PORTLAND, OR. April 9, 2007. A new study
on the effects of timber harvest following wildfire shows that
the potential for a recently burned forest to reburn can be high
with or without logging. Recently published in the journal, Forest
Ecology and Management, the study demonstrates that the likelihood
of a severe reburn is affected by the timing – not just the
amount – of fuel accumulation after fire.
The study examines
fuel accumulation with and without logging after a large wildfire
in the Blue Mountains of northeast Oregon.
Three treatments were examined: commercial logging that removed
only dead trees with value for wood products, commercial logging
plus thinning that removed all dead trees larger than 4 inches
in diameter, and unlogged sites.
The year after logging (3 years
after the fire), sites that were logged and thinned had four times
more fine fuels on the ground,
as a result of logging residue, compared to unlogged sites. Those
same sites also had fewer snags– which provide habitat for
woodpeckers, owls, and other animals that nest in tree cavities – and
contribute to large woody debris on the ground. However, logging
activity caused no change in the litter or duff, the upper soil
organic layers that also affect how a fire burns. The study was
led by James McIver of Oregon State University and Roger Ottmar
of the Pacific Northwest Research Station, U.S. Forest Service.
investigators used a computer model to project how fuels and fire
hazard would change over time. “Long-term research and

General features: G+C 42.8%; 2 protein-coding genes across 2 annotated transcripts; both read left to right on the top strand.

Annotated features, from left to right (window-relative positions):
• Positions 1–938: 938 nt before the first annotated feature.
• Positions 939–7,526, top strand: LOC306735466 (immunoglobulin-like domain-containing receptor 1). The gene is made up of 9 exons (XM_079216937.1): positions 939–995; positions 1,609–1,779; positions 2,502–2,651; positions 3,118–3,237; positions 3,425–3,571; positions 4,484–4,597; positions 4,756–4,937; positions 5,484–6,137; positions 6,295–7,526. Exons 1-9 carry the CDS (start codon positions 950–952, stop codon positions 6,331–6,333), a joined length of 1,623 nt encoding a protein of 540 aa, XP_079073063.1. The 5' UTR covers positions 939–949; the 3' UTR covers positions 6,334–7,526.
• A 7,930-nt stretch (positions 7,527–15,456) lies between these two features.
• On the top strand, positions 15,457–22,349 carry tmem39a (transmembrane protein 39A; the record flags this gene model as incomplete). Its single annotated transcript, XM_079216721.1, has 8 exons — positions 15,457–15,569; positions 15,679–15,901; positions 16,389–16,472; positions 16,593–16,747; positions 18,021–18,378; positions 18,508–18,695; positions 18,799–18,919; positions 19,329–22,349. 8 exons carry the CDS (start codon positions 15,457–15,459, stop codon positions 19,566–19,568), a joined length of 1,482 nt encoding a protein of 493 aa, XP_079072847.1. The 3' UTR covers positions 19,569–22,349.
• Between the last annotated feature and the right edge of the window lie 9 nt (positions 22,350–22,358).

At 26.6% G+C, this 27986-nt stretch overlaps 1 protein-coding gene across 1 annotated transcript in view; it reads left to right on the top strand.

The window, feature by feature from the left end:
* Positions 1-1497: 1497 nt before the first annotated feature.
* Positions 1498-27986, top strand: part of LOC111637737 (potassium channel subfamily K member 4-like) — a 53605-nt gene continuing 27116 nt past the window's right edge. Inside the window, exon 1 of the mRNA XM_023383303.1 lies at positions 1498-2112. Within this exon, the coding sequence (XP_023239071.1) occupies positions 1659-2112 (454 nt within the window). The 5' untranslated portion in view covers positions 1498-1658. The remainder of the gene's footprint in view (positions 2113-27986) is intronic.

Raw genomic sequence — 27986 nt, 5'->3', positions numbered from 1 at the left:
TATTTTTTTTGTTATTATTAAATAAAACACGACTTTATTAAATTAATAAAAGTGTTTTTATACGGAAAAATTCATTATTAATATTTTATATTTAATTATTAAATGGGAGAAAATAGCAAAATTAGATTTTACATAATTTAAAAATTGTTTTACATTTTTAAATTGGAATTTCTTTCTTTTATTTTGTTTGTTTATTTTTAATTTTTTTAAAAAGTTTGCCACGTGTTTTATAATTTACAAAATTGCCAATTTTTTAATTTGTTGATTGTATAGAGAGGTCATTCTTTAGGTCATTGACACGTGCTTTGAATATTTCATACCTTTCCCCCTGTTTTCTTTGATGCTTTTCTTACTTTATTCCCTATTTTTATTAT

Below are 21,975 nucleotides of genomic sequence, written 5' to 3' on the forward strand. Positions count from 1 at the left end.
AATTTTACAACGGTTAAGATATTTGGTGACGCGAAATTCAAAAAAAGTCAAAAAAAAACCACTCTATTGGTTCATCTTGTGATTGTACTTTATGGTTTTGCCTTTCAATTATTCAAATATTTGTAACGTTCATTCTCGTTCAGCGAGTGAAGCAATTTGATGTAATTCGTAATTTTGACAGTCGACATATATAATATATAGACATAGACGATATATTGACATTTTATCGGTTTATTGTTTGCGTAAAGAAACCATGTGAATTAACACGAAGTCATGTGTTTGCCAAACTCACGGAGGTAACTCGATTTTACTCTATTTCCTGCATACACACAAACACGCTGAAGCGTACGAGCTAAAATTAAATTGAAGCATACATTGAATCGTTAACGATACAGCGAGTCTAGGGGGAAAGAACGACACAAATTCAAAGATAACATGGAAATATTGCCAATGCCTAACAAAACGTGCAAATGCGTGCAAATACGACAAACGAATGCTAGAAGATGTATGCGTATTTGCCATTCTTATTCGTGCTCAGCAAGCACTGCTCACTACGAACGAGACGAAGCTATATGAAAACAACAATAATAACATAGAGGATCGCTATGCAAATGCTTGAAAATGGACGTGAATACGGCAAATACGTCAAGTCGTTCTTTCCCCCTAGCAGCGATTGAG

monitoring are not always possible,” says McIver. “Although
we would rather have the long-term data, using a model allows us
to estimate some of the future ecological effects.”
The computer simulation showed that the difference in surface
fuels between logged and unlogged units would persist for about
15 years. The simulation also showed that if a fire did start during
this time, it would likely kill most young trees as the fire carried
through either logged or unlogged stands, even though the logged
stands had higher slash fuels. This is because other components
of the fuel bed (grasses and shrubs) would contribute significantly
to fire conditions, whether sites were initially logged or not.
“The exact nature of fuel accumulation over time is the
key to understanding fire hazard,” explains Ottmar. “Each
forest, each fire, and each logging operation affects fuels differently,
and variation exists within any forest stand. It is also important
to consider the whole fuel bed when thinking about fire hazard
in the future.”
Model projections indicated that large fuels will increase over
time in the unlogged forests as dead trees fall over, with up to
three times greater fuel accumulation as compared to a wildfire
area that has been logged. Although it would seem that any extra
fuel would be a cause for concern, these large fuels do not carry
fire well on the surface, and so do not tend to create conditions
for crown fires. Rather, they will tend to cause long periods of
heating on the ground.
“Wood can be fuel in the short term or the long term,” says
McIver, “but that’s only part of the story. Wood is
also wildlife habitat, and wood provides nutrients to the soil.
Fire, ecological factors, and management objectives are all important.
Our data show that there are no simple answers.”
To read the study, “Fuel mass and stand structure after
post-fire logging of a
severely burned ponderosa pine forest in northeastern Oregon,” visit
click on postfire logging paper published.